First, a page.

Amid the ongoing battle against Covid-19, the World Health Organization has approved the first ever vaccine against another deadly disease – Malaria. The WHO believes the jab could be used to save tens of thousands of lives.
“The World Health Organization is recommending widespread use of the RTS,S/AS01 (RTS,S) malaria vaccine among children in sub-Saharan Africa,” the UN-backed health watchdog said in a press release on Wednesday.
A child dies from #malaria every two minutes.
One death is one too many.
🚨 Today, WHO recommends RTS,S, a groundbreaking malaria vaccine, to reduce child illness & deaths in areas with moderate and high malaria transmission https://t.co/xSk58nTIV1#VaccinesWork pic.twitter.com/mSECLtRhQs
— World Health Organization (WHO) (@WHO) October 6, 2021
“This is a historic moment. The long-awaited malaria vaccine for children is a breakthrough for science, child health and malaria control,” said WHO Director-General Tedros Adhanom Ghebreyesus. Combined with other anti-malarial medicines, it can also reportedly reduce the number of hospitalizations and deaths.
“Using this vaccine on top of existing tools to prevent malaria could save tens of thousands of young lives each year,” Tedros added.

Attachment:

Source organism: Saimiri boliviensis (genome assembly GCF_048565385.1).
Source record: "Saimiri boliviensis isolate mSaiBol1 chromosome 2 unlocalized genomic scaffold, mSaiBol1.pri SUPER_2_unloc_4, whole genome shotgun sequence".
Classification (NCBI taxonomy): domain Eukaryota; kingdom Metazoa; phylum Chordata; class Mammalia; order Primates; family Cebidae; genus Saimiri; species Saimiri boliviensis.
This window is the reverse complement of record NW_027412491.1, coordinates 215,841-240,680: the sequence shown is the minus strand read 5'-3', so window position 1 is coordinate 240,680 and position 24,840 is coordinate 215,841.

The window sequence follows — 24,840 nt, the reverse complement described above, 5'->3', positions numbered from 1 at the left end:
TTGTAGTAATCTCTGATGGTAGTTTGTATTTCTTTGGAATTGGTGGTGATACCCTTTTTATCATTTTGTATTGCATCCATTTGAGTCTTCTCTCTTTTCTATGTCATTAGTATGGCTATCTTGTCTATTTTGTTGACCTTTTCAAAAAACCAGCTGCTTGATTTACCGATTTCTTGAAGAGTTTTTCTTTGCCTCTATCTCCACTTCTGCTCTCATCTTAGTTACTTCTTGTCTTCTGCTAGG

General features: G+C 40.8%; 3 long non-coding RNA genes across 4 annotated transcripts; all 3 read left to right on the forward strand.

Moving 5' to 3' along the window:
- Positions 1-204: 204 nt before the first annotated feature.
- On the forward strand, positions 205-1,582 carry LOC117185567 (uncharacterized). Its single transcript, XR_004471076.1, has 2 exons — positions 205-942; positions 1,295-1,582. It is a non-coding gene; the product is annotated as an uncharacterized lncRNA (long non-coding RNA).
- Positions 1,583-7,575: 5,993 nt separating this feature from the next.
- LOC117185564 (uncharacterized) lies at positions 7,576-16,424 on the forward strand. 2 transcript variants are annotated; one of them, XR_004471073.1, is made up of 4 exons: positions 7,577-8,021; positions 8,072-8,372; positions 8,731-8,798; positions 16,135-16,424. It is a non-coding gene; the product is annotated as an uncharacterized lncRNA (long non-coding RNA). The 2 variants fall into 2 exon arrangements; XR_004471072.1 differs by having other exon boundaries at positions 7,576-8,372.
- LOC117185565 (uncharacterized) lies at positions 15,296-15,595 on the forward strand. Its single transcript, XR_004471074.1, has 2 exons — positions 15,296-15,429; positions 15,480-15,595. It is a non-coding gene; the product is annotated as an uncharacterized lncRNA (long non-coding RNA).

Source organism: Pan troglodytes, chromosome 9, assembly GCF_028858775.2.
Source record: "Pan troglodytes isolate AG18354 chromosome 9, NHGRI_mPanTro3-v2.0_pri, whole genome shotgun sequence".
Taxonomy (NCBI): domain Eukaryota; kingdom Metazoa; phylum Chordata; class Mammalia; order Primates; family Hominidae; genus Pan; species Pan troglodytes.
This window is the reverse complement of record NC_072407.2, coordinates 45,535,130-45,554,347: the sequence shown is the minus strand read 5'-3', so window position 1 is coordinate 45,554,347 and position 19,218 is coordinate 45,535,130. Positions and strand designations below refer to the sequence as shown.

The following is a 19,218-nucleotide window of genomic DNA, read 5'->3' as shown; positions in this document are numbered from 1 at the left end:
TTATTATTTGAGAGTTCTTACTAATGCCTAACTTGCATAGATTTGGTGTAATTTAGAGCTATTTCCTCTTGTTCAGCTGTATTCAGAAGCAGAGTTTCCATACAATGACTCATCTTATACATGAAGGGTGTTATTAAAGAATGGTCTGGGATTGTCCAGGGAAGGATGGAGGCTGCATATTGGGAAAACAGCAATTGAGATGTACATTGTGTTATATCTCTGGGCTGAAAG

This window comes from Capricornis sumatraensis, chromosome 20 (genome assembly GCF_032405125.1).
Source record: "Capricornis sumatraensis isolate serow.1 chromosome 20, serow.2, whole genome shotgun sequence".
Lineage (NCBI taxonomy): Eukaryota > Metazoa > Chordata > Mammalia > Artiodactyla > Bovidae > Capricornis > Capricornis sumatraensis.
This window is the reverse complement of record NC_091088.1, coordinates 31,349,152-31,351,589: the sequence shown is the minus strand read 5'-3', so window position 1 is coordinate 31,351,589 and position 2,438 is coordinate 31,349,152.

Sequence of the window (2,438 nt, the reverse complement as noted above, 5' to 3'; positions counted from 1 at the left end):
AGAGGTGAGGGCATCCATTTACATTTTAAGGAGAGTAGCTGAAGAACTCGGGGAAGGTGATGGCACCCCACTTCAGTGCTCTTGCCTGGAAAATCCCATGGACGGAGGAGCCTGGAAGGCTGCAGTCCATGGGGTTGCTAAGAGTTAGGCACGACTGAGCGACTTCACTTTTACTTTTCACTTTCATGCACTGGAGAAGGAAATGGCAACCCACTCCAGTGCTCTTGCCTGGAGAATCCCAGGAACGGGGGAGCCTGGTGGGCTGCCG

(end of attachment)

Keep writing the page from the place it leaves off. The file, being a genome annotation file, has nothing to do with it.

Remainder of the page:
Also known as Mosquirix, the jab was developed by a UK pharmaceutical company GlaxoSmithKline (GSK). Over 800,000 children in African countries of Ghana, Kenya and Malawi were immunized with it as part of a pilot program that was launched in 2019.
The vaccine demonstrated only limited efficacy during the four-year clinical trials in children since it prevented only 39 percent of malaria cases and protected another 29 percent of kids against severe cases of malaria, according to the Guardian.
Still, it is not just the first anti-malarial jab that showed some promising results but the first ever vaccine that turned out to be effective against a certain type of a parasite since malaria is caused by parasites and not bacteria or viruses. It particularly helps immune system to combat Plasmodium falciparum, the deadliest of five malaria parasitic pathogens, the New York Times reported.
According to the WHO data, more than 260,000 African children under the age of five still die from malaria every year.